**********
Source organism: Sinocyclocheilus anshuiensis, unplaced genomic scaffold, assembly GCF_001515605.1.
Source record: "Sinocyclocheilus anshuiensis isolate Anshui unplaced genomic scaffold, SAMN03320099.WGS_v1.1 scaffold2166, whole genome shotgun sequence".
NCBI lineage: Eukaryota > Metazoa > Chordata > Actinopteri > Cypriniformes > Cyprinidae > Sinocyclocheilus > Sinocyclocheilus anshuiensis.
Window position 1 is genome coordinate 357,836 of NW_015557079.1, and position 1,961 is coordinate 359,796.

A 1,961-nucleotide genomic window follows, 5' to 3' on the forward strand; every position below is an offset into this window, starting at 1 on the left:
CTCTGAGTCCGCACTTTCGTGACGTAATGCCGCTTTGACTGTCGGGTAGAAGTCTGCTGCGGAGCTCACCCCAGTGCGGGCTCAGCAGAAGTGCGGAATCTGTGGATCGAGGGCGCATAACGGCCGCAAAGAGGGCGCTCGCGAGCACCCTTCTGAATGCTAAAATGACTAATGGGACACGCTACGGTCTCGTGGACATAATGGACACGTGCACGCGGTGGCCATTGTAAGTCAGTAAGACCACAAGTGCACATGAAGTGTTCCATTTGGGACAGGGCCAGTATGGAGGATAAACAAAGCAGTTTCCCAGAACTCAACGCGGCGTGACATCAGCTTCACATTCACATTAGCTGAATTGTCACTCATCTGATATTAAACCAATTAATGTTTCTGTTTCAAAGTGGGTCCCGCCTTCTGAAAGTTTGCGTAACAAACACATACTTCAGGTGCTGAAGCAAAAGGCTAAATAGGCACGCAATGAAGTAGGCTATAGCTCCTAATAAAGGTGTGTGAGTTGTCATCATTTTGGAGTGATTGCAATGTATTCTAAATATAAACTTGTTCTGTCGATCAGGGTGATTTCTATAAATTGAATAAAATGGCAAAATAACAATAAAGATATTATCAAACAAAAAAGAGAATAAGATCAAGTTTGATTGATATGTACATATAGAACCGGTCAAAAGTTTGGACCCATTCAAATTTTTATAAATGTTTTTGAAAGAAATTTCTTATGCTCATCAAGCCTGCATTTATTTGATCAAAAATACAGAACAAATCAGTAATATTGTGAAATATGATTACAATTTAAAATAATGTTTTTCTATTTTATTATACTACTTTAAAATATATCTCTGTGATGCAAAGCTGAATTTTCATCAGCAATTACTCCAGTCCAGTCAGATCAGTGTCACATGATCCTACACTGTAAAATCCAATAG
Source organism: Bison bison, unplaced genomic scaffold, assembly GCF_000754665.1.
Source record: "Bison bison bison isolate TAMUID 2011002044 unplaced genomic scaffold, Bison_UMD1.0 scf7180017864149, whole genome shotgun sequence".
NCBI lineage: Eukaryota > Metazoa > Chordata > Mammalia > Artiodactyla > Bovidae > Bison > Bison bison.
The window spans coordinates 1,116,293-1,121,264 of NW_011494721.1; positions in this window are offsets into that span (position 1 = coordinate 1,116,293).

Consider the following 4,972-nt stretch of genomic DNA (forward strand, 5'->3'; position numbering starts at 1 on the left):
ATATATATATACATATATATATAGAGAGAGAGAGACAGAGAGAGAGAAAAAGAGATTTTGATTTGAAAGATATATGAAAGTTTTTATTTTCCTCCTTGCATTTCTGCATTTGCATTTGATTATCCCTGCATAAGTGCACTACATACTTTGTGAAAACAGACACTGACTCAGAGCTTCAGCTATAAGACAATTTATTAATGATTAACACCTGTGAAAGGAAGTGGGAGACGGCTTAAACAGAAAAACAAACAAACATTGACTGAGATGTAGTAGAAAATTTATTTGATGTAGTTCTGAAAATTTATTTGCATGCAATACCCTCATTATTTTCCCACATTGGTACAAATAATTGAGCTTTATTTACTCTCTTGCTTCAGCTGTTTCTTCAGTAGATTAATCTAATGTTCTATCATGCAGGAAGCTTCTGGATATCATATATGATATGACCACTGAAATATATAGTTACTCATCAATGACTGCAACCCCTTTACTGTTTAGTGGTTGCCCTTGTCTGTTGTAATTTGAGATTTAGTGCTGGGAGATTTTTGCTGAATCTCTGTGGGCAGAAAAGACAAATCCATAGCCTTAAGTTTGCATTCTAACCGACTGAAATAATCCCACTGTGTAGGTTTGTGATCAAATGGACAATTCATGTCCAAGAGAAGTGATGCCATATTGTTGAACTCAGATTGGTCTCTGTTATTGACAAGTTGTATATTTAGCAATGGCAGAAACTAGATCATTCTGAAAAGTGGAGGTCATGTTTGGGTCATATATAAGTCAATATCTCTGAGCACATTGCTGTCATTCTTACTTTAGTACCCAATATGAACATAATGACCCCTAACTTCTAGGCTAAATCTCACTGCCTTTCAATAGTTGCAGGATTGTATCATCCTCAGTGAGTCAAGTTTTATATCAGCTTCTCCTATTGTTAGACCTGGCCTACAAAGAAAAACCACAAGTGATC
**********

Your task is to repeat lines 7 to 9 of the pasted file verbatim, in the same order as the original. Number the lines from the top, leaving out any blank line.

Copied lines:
Source organism: Bison bison, unplaced genomic scaffold, assembly GCF_000754665.1.
Source record: "Bison bison bison isolate TAMUID 2011002044 unplaced genomic scaffold, Bison_UMD1.0 scf7180017864149, whole genome shotgun sequence".
NCBI lineage: Eukaryota > Metazoa > Chordata > Mammalia > Artiodactyla > Bovidae > Bison > Bison bison.